Personal Pensions

perosnal pensions

Personal Pensions:
At a Glance

In most cases Personal Pensions are a defined contribution pension schemes where contributions made by you and/or your employer are invested in funds.

  • You can have a personal pension if you're employed, self-employed or not working
  • Other people, including your employer, can contribute to your pension
  • You can have more than one personal pension, though there are limits for tax relief (Currently £40,000 p.a)

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  • How it Works?
  • Retirement Benefits

How a Personal Pension Works

As there are no restrictions on the number of personal pensions you can belong to, they can provide additional retirement benefits to run alongside your workplace pension scheme. When choosing a personal pension, we always advise clients to carefully consider the flexibility of pension package, so that your contributions can remain the same regardless of whether you change jobs or stop working.

There are a wide range of choices out there and it is often difficult to clearly understand which pension will best suit your requirements. Again the watch word is “flexibility”. All contributions you make are invested and there is a huge choice of investment funds. We offer advice that puts in clear terms the risk profile of funds when weighed against the anticipated levels of return.

Risk Strategy

While a higher risk strategy can yield a higher return, it’s important to remember that funds go down as well as up, and in many cases clients prefer a lower risk strategy that provides smaller returns but more security for their hard-earned money. Talk to us today about how we can help you find the right pension strategy.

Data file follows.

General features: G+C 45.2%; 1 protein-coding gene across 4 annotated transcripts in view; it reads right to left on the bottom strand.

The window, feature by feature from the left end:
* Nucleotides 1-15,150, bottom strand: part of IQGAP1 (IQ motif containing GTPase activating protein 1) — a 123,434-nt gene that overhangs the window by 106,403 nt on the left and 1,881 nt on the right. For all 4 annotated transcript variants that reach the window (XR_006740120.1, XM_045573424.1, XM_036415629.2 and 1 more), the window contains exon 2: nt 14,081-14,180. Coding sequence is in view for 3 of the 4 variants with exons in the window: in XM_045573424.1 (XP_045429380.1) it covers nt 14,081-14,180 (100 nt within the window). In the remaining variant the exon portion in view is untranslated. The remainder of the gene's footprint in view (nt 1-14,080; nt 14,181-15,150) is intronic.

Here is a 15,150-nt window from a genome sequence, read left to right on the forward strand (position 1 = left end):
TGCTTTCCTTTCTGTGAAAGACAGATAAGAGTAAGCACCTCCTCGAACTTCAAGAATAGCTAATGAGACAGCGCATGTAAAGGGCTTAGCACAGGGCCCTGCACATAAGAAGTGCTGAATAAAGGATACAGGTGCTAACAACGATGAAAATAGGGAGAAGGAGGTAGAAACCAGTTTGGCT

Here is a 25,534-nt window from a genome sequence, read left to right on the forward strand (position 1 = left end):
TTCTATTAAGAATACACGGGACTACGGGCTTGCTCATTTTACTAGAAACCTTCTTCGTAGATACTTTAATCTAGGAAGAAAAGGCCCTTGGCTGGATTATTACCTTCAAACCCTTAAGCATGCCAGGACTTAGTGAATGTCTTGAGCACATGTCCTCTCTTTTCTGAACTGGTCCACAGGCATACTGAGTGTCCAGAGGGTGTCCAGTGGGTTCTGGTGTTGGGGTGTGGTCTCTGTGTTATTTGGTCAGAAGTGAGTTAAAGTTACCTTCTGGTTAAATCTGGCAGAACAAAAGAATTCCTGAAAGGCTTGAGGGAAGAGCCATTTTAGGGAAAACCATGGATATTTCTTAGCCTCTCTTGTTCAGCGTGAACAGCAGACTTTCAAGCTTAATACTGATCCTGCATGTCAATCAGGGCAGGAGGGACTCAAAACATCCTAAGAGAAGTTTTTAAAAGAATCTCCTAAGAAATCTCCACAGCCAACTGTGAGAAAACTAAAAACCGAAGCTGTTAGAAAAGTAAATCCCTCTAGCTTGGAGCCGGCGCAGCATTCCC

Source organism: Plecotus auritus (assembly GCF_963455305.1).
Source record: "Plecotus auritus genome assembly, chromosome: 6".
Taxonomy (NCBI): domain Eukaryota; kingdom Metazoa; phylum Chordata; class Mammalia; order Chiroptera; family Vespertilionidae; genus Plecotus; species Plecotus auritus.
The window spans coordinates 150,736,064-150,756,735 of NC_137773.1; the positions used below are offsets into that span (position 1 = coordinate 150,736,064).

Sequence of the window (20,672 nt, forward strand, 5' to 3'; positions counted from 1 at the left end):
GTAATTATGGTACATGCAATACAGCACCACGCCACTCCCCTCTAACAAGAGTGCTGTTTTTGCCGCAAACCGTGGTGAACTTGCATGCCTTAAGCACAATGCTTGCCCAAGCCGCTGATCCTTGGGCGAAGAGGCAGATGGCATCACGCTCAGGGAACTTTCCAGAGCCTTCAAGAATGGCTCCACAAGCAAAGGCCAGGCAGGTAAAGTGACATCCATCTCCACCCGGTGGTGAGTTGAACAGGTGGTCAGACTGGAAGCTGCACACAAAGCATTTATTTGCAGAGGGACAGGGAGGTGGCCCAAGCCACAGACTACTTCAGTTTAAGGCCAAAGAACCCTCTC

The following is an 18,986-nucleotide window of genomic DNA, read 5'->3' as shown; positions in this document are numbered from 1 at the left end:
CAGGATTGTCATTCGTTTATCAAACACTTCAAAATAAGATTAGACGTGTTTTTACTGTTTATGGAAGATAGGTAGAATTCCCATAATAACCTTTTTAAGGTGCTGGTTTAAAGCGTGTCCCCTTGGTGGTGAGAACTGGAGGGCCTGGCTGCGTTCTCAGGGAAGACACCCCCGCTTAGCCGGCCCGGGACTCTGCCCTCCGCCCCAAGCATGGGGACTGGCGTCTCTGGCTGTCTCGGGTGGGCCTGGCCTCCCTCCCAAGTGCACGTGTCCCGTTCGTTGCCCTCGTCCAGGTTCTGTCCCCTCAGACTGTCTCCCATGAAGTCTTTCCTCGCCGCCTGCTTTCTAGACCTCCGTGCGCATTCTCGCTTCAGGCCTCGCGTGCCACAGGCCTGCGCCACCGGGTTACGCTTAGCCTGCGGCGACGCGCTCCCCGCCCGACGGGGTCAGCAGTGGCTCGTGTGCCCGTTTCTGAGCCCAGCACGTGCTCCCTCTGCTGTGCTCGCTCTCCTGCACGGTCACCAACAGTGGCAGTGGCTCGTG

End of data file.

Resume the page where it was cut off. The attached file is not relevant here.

Retirement Benefits

Several factors decide the value of your pension benefits:

  • The amount of contributions that have been made
  • The period that the contribution has been invested
  • The investment growth over this period
  • The level of charges

Recent changes in legislation mean that, in most cases, pension benefits can start to be drawn from the age of 55, whether you are still working or not. At this point 25% of your pension pot can also be withdrawn as a tax-free lump sum. Your financial circumstances will dictate whether it is sensible to withdraw 25% of your pension pot and we recommend talking to a financial advisor to get a clear idea of the pros and cons of doing this.

Providing a Regular Income

There are different ways in which you can use your pension pot to provide a regular income, such as taking out an annuity, an income drawdown, or a combination. It is important to understand that the amount of income depends on the type of pension, and we advise clients on the options that suit their requirements.